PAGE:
What is the Future of Community Financial Institutions?

The reports of my death are greatly exaggerated.  -Mark Twain

I have had a number of conversations with banking and technology peers that have expressed concern over the future of community financial institutions. I hear from some that have indicated that community financial institutions under $250MM and as high as $500MM in total assets will no longer be viable in the very near future due to the cost and burden of financial regulations and other environmental factors. I believe they are dead wrong.

Not because my livelihood and yours depend on it, but I believe that community institutions will continue to play a significant role in small business and commercial lending and will adapt through use of affordable technology to streamline efficiencies while being much stronger at managing their credit risk to local businesses that need credit. I believe it is the small businesses and the expansion of small businesses that will help add jobs we desperately need and lead us into a stronger economic period in the future. It is the community financial institutions that will be able to make these loans with the best intuition, judgment and common sense and not some large institution automated credit scoring model.

While I believe that community financial institutions will continue to play a strong role in the coming economic recovery, it is not without challenges. Here is my checklist of what community institutions should be considering when evaluating or setting their strategic plans for the future.

  • Stick to your core strengths. The single most significant cause of all community financial institution failures from 2006 – 2010 was over-concentration in Commercial Real Estate (CRE). It is reported that 66% of the failures were due to CRE lending concentration. I recommend that each institution understand its core lending strengths and focus more on those areas such as C&I lending.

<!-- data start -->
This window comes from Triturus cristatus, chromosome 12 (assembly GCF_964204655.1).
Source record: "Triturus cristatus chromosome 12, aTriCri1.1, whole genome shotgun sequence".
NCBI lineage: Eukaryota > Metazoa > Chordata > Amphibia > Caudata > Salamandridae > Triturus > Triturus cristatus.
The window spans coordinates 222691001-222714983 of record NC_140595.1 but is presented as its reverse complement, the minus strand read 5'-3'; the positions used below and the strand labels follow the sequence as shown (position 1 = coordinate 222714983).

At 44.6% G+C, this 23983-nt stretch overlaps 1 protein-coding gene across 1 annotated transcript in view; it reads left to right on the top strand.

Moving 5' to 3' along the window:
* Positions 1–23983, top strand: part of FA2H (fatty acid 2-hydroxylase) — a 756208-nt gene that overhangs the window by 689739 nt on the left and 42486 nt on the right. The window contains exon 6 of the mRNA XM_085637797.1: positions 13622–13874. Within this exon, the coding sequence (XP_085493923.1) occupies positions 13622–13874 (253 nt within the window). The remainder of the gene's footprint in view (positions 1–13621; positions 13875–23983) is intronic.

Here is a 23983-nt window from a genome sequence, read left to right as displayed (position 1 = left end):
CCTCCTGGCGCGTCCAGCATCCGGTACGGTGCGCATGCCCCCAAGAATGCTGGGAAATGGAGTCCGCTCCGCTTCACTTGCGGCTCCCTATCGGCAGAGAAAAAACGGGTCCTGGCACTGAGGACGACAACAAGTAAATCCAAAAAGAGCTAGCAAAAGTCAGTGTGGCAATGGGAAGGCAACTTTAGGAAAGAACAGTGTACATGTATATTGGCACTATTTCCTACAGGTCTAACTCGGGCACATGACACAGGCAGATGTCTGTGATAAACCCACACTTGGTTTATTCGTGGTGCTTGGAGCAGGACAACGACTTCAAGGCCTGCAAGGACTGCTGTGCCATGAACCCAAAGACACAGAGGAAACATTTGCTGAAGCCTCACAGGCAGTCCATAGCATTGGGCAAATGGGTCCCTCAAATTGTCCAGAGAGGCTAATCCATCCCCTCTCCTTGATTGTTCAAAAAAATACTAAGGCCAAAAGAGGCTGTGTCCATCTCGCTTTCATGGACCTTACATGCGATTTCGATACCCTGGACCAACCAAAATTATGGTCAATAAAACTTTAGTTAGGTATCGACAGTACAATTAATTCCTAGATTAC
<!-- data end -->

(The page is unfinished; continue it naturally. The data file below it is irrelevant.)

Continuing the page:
• Diversification.  Those institutions that will thrive are the ones that diversify their assets. Understand your core business areas and align with your community.
  • Hire the right people.  Every employee from your back office support to front line customer service and lenders should be chosen wisely. Do you have the right team? Is the staff set up work efficiently?
  • Streamline technology.  In order to keep up with the larger banks, community institutions must be willing to invest in technology to keep up with the times. This means identifying the technologies that can help your staff work efficiently and support your core business lending activities.

At Suntell, we were founded 16 years ago on the desire to deliver affordable solutions to community financial institutions to support business lending in a more efficient environment. Yes, we believe that community financial institutions future will remain thriving and at Suntell we believe we will continue to play a role in the key areas outlined to support efficient business lending as we all work toward the ongoing economic recovery.

Thank you for your business and loyal patronage.

Duane Lankard

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How does a loan origination system work?

An LOS is defined as a system that automates and manages the end-to-end steps in the loan process – from the application, through underwriting, approval, documentation, pricing, funding, and administration.

What is the difference between loan origination and underwriting?

A loan officer is someone who works for a bank or credit union or other financial institution and offers loans to borrowers, while an underwriter is someone who analyzes documents from potential borrowers to determine if they are eligible for a loan.

What are the benefits of loan origination software?

By now, lenders are well versed in the benefits of a digital loan origination system, such as: Providing borrowers with easy, streamlined, and digital applications. Providing bankers with automating spreading and financial analysis tools.